Aida Alston is no stranger to alternatives to the default path. From testing out of high school at 15, to finishing college with no debt, then going to medical school for free in Cuba, Aida has been walking her version of a pathless path for a long time.

But she’s at a transition point now. She decided not to pursue clinical practice as a physician—again turning away from the default path right in front of her. She’s been a full-time stay-at-home mother since then to her two children, raising them bilingually after becoming bilingual in Spanish herself during her time in Cuba.

She’s a self-described early AND late bloomer, having sped through milestones early on but now slowly figuring out what’s next for her work and family. She understands many of the challenges of going off the default path—like the paradox of choice—and how decision-making and prototyping are skills to be learned and practiced while building a pathless path.

She is from San Francisco originally but now lives in New York with her husband and kids.

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Conversation Topics:

  1. Finishing High School at 15 and going to Med School In Cuba: Her early life, her decision to test out of high school at 15, and her journey through college and medical school. She completed her medical education in Cuba, which was entirely funded by the Cuban government.
  2. Medical Practice and Transition: Her experiences practicing medicine in Cuba and her eventual realization that she didn’t enjoy the job as much as she thought she would. Despite the privilege of having her education funded, she decided to veer away from clinical practice.
  3. Life Transitions and Mental Health: She underwent significant life transitions after returning from Cuba, including becoming a stay-at-home mother. She talks about the psychological weight of leaving a prestigious profession and the impact of these transitions on her mental health.
  4. Exploring New Paths: Her journey of self-discovery and exploration of new paths. She discusses the importance of small experiments in life and work and the value of reflection. She also talks about her experiences with writing and other creative pursuits.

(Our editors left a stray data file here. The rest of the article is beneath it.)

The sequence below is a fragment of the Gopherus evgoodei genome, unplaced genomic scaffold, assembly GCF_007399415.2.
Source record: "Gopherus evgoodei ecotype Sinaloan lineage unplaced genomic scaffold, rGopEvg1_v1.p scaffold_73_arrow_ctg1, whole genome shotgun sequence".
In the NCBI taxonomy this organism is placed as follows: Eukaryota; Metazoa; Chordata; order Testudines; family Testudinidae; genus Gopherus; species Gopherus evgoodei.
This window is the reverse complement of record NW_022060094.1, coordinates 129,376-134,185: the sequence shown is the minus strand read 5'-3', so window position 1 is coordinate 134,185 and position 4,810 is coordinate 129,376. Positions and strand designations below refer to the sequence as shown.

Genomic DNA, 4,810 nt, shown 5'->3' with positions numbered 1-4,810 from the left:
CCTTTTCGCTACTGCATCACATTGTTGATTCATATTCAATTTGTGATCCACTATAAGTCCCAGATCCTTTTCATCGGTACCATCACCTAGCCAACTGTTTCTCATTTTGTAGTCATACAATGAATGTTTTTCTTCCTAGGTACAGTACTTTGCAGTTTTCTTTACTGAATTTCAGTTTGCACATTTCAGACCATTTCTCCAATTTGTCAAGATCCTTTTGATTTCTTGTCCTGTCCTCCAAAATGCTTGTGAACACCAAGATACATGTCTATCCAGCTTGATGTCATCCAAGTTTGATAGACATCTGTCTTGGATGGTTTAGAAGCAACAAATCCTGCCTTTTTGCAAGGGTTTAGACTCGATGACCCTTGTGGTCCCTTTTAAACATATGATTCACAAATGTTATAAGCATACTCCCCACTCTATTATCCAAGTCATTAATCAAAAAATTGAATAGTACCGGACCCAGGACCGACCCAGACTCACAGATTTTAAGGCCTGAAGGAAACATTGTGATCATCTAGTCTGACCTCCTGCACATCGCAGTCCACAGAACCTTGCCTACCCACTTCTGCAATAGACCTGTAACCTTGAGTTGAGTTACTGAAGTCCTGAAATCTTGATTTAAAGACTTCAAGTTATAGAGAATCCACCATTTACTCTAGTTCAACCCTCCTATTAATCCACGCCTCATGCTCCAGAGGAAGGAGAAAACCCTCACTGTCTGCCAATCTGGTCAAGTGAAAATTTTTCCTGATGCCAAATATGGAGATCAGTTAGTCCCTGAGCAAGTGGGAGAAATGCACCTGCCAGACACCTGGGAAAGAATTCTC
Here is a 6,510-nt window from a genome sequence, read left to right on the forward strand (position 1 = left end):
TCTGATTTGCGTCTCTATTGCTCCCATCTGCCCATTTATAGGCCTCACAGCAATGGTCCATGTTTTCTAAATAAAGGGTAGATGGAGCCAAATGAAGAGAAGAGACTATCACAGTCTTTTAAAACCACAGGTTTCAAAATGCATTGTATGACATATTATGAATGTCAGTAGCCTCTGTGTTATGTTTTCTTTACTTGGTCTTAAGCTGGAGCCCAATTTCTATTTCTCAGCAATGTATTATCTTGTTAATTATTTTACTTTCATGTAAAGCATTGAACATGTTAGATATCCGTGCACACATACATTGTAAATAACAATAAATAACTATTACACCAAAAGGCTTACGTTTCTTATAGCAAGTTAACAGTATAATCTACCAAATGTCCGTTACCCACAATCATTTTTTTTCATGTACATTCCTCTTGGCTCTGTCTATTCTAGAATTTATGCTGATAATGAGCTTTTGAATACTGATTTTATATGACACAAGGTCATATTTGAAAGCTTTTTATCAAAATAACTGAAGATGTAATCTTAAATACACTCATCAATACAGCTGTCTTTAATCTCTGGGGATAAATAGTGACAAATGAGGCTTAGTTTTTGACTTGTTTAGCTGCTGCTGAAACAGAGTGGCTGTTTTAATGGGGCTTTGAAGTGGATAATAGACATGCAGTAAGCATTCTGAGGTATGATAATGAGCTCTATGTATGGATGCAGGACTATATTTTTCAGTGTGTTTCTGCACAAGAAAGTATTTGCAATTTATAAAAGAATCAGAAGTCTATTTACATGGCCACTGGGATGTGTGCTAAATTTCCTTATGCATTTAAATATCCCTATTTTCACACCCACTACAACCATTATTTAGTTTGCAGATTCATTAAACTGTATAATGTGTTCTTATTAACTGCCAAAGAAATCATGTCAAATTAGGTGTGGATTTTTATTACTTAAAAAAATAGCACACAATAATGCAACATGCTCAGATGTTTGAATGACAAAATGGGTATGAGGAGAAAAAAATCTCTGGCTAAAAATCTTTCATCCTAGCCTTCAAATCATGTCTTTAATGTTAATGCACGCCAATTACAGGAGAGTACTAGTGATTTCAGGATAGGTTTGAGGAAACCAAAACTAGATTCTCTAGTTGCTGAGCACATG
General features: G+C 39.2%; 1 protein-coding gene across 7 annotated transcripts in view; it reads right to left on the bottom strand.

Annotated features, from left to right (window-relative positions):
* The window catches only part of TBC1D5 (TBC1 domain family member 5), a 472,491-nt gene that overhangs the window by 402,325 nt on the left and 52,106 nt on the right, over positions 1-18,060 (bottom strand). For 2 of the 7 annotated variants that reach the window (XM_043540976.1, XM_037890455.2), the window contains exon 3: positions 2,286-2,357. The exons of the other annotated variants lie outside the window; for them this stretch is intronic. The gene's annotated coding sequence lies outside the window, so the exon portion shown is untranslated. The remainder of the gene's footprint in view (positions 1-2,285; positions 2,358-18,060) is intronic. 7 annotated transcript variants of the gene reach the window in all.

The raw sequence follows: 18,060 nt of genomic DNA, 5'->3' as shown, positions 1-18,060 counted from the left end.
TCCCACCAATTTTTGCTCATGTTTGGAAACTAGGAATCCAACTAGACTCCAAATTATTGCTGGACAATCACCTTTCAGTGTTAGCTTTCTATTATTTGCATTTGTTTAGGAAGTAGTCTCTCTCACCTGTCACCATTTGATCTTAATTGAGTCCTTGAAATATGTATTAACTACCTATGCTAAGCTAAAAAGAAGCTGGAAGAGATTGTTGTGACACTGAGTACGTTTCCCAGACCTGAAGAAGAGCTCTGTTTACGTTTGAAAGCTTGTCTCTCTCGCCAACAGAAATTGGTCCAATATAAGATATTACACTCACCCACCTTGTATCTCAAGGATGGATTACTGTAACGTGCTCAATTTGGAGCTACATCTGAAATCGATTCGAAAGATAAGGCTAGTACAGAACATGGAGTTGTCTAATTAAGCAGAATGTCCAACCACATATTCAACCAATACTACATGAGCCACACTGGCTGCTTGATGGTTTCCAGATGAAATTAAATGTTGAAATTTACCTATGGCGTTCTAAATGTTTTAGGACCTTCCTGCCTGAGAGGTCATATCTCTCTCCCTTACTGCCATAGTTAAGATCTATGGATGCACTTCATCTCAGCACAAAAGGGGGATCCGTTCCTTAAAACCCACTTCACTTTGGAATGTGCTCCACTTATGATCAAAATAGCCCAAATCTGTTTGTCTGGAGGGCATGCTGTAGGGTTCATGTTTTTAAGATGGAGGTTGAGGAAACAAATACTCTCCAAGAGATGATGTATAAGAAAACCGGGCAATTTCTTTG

5. Late Bloomers: The concept of “late bloomers” and the societal obsession with early achievement. She references the book “Late Bloomers” by Rich Karlgaard, which highlights the value of those who find their path later in life.
  6. Sharing Her Story: The importance of sharing her story to normalize the struggles and transitions people go through. She discussed the positive response she received when she started sharing her journey on Twitter.

Quotes:

Freedom In Childhood:

I grew up with a lot of freedom around following whatever we thought was interesting. It was like from the very beginning, like if you want to do this activity, oh now you’re done with this activity you want to do this other thing, you want to do violin great, you’re done with that, you want to do gymnastics great, you’re done with that. We had a lot of freedom.

On Graduating High Schol Early

I was very determined about what classes do I need to take to make sure that I can get out and I can transfer because I don’t want to kind of extend it in three or four years at city college. I knew I just wanted to be able to graduate so that I could continue to dance.

The Good Parts of Medicine

I loved studying medicine so I loved learning the why, I liked reading the textbooks, I liked learning the physiology. So it was like I liked all that background knowledge around medicine but there were clearly people like my husband who was in the program with me, he was ahead a year ahead of me, but we met down there, he clearly loved medicine. I was like oh yeah I can kind of see the difference, I’m not quite that one.

On Ordinary Excellence

it’s okay to not be exceptional. Like there’s so much exceptionality in being regular like having my family and having the kids and teaching them all of these things and having my family come to visit like the kind of ordinary regular things are things to still be celebrated.”

👉 Follow Aida on Twitter and Read Her Writing

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